Squoosh is an online image optimization tool from Google Chrome Labs
Techsense

Squoosh is an online image optimization tool from Google Chrome Labs

Google Chrome Labs has introduced a new image optimization tool called Squoosh. This open-source utility lets you compress or downsize images without losing too much in terms of quality. This should come in handy for web developers and online publishers, especially with respect to page loading times.

Squoosh is an online image optimization tool from Google Chrome Labs

Squoosh was briefly shown off at the ongoing Chrome Dev Summit, and is the latest in Google’s efforts to make web browsing faster and more user friendly than ever before. With the size of web pages increasing progressively over the last few years, page load times have increased too. This can often become an issue for users on slower connections, especially on mobile. While mobile themes have been a thing for a while now, they are not enough. To this end, Google announced Accelerated Mobile Pages (AMP) to reduce page loading times drastically.

Coming back to Squoosh, this web app uses a programming language called WebAssembly that allows it to use more efficient codecs that are generally not available in browsers. At the moment, the app offers options like MozJPEG, Webp, OptiPNG and others for users to play with.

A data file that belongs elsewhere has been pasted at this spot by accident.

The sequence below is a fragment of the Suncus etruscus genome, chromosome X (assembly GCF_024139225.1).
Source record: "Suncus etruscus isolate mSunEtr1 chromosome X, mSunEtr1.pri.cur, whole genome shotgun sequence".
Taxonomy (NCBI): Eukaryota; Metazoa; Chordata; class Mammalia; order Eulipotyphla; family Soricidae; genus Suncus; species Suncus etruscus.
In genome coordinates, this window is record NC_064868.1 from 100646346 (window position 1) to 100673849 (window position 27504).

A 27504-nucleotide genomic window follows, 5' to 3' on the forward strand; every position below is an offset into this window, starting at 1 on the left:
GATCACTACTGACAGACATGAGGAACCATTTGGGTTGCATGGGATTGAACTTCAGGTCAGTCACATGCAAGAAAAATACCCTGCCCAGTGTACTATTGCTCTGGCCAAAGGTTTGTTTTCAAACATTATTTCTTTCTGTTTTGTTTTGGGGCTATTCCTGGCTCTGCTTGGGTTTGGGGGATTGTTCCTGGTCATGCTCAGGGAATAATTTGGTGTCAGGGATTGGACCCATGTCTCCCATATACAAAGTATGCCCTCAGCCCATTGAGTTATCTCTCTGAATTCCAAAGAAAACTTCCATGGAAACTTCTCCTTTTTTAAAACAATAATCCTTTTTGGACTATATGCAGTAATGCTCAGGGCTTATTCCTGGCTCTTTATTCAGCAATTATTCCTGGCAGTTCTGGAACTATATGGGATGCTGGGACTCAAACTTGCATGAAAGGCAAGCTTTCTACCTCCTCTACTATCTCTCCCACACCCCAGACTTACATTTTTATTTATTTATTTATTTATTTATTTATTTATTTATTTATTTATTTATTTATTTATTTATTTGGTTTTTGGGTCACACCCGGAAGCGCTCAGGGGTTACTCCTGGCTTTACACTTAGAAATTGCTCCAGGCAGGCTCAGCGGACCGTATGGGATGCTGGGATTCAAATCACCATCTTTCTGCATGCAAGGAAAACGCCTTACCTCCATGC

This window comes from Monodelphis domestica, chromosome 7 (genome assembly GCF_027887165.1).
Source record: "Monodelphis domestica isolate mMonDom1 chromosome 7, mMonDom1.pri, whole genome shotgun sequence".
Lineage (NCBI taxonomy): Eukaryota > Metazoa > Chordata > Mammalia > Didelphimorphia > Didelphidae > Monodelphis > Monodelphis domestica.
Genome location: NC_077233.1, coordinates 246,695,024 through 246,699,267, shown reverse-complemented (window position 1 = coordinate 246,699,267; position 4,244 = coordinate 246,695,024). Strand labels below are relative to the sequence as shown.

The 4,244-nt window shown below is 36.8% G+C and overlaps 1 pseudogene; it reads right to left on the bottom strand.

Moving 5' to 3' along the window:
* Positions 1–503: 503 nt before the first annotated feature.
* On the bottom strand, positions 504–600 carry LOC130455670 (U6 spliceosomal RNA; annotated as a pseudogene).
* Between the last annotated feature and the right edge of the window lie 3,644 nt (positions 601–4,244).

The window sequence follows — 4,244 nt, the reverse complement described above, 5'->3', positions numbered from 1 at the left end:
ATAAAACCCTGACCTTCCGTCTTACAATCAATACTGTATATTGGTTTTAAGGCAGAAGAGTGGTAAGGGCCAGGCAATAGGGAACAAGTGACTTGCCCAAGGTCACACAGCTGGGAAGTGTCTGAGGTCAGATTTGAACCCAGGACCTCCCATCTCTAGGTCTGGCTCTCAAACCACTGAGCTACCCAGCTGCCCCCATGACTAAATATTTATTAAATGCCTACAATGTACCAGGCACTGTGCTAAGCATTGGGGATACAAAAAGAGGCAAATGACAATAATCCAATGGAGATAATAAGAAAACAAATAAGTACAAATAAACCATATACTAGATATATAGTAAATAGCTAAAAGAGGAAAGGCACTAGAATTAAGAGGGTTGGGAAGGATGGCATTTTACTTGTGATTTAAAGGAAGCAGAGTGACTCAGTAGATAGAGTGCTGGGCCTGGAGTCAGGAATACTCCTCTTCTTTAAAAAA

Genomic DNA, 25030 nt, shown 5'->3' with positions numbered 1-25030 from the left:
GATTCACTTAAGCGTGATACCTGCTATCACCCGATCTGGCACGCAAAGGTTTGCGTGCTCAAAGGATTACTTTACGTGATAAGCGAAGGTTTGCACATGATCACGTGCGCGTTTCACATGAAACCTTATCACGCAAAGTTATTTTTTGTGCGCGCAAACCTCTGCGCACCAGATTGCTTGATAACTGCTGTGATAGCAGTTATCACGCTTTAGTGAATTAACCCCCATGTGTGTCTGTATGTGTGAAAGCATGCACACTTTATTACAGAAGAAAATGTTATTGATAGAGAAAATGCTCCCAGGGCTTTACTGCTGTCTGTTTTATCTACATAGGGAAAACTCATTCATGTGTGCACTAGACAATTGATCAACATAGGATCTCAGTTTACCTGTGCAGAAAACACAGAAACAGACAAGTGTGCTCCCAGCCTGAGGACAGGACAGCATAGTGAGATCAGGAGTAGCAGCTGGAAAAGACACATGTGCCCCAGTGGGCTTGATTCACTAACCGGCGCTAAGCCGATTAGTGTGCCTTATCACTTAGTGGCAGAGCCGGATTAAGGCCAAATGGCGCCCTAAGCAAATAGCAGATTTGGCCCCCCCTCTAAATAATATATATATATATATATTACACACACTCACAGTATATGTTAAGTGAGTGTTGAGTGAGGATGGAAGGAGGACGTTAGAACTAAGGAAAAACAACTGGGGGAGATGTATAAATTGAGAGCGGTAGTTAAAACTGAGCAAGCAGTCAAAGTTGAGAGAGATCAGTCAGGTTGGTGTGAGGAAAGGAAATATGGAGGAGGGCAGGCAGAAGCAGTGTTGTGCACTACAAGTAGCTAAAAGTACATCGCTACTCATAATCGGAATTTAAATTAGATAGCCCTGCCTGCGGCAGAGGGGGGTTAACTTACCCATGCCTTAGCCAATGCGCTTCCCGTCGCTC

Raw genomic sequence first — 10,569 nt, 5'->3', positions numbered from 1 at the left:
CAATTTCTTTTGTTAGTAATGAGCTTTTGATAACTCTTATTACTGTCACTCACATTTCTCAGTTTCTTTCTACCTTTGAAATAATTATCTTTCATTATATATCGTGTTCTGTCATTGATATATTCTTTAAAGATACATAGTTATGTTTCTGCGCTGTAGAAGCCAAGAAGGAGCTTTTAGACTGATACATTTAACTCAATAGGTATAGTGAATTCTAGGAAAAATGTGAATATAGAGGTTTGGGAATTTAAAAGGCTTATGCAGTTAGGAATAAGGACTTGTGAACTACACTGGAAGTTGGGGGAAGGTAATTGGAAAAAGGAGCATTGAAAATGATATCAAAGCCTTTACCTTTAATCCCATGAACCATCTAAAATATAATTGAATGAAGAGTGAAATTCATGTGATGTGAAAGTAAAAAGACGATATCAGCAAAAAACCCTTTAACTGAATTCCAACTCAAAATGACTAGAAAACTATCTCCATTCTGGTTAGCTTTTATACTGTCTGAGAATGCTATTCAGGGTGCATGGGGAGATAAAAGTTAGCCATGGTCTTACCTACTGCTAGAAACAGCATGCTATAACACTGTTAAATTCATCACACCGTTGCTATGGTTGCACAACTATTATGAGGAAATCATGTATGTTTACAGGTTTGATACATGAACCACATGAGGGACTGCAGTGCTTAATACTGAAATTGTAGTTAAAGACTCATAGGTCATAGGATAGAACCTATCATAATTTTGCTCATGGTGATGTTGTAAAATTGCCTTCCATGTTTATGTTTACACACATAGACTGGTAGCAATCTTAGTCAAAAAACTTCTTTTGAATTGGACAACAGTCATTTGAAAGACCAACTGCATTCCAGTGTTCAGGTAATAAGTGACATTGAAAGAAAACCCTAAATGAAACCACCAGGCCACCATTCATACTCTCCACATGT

Squoosh is an online image optimization tool from Google Chrome Labs

Using Squoosh is pretty easy. Head over to Squoosh.app, upload an image and check out the options on the right side, like Resize, Reduce Palette, Compress and Quality. You can also view a 1:1 comparison of the original image and the optimized image, giving you an instant idea about how those options have changed your file.

Squoosh can also be used offline, and the best part is that you don’t have to download any extension. Once you load the website, it is cached and you can continue to use it even when there is no internet connection.

Squoosh can be used on all browsers, but as is the case with many Google offerings, it works best in Chrome. You can also head over to Github if you’re interested in checking out its source code.

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